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De Bromhead hopes Blackmore and Minella Times overcome weighty National issue
Blackmore and Minella Times have a huge challenge ahead of them in tomorrow’s Grand National.

HENRY DE BROMHEAD and Rachael Blackmore may have had, in the former’s words, “plenty of tough moments” this season, but also some magical ones and Saturday may bring another if Minella Times wins a second straight Grand National at Aintree.

De Bromhead, who also saddles outsider Poker Party, acknowledged to AFP that Blackmore and Minella Times have a huge challenge ahead of them in the world’s greatest steeplechase.

He has been allocated 11 stone 10 pounds (74.39 kilogrammes) due to his victory last year. No winner has carried as much weight since the legendary Red Rum had 12 stone in the second of his three victories in 1974.

The de Bromhead duo are two of 20 Irish runners — seven of them from the out-of-form Gordon Elliott stable — in the 40-strong field who will face the daunting 30 fences.

One of Elliott’s runners, Delta Work, shares favouritism with English runner Snow Leopardess who runs in the colours of Andrew Fox-Pitt, brother of three-day eventing great William.

She has won over the Aintree fences this season and would be the first mare to win the race since Nickel Coin prevailed in 1951.

Minella Times’ historic victory last year, when Blackmore became the first woman jockey to ride the winner, still makes him the one to beat.

rachael-blackmore Caroline Norris / INPHO Rachael Blackmore at Fairyhouse this year. Caroline Norris / INPHO / INPHO

Although his form has been poor this season, de Bromhead thinks he has resolved any outstanding issues.

The 49-year-old Irishman is concerned by the weight rise but believes the course plays to Minella Times’ strengths.

“I think they (the handicappers) have been pretty tough and I hope they are right about that,” he told AFP by phone from his home in Ireland.

“He has been a bit disappointing this season but we have got him back to where we wanted him to be.

“We have tweaked a few things. Horses for courses, absolutely. When they arrive there they sense the familiarity, especially the National.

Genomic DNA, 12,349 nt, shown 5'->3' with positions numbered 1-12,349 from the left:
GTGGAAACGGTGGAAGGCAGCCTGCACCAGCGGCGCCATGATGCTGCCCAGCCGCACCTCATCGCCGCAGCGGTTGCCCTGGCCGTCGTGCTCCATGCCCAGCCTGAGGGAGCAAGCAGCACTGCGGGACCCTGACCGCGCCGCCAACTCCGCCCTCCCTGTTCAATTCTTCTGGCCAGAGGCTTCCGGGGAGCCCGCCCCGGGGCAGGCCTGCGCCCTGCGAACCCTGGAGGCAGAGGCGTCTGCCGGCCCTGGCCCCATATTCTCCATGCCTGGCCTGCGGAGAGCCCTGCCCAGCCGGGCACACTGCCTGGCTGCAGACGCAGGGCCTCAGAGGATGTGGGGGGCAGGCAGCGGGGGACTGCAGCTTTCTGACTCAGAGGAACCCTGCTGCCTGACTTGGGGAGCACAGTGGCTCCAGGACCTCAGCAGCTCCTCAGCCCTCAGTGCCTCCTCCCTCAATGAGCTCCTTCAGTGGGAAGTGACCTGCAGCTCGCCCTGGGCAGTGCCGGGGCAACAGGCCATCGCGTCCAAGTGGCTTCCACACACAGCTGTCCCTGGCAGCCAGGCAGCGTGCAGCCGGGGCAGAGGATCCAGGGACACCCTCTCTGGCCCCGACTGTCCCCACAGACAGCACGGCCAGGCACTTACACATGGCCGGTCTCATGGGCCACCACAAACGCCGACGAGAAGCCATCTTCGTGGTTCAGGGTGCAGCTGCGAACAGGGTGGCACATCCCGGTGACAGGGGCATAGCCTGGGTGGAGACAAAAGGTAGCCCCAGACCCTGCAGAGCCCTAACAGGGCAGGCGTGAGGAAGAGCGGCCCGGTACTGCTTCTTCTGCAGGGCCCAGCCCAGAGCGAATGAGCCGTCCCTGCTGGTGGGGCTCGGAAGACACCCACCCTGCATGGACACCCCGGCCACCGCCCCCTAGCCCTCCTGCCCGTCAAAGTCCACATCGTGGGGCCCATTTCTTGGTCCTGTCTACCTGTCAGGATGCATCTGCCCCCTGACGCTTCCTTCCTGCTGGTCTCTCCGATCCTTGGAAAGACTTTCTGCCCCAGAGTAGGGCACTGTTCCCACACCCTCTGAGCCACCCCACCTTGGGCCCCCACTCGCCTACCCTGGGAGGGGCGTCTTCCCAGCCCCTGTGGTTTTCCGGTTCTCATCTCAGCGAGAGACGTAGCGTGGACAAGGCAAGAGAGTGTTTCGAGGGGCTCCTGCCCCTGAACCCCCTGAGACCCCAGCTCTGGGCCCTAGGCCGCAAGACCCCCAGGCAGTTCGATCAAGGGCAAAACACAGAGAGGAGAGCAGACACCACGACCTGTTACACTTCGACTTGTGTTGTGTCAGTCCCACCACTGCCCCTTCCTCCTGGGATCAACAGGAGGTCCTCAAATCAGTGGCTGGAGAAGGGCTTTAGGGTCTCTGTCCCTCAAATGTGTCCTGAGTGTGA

“If he came back to form he would have a squeak.”


- ‘Tough times’ -


Blackmore, whose mother and sister will travel over from Ireland to watch Saturday’s race, is also sanguine about the weight.

“To me he’s one of those horses who just likes Aintree, he really enjoyed it last year and jumped from fence to fence and that has to be a big plus,” the 32-year-old told Jockey Club News.

“It would be a phenomenal performance with the weight he has, but we’ll just see what happens.

“He was fantastic last year and he is a very enjoyable horse to ride.”

De Bromhead says the Grand National is still unique despite the modifications to make the fences less dangerous for the horses.

“You do get nervous,” he said.

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“I suppose the Grand National is such a fine line in that you need so much luck.

“I would not be so wound up for other races. You want a clear run and for them to come back safe and sound.”

De Bromhead and Blackmore arrive on the back of completing the Champion Hurdle/Cheltenham Gold Cup double at last month’s showpiece festival.

However, de Bromhead is a master of keeping his feet on the ground and seeing the bigger picture.

“Life goes on and we have got a business to run and it needs to keep moving on,” he said.

“I think it has been well documented we have not had a great year, there have been plenty of tough times but that is part of the business.

“There have been some fantastic moments too, though.”

His down to earth attitude has been fixed since a member of the public consoled him after his favourite Sizing Europe finished second-last in the 2008 Champion Hurdle.

“He remarked to me ‘Our Lord doesn’t close one door without slamming another’.”

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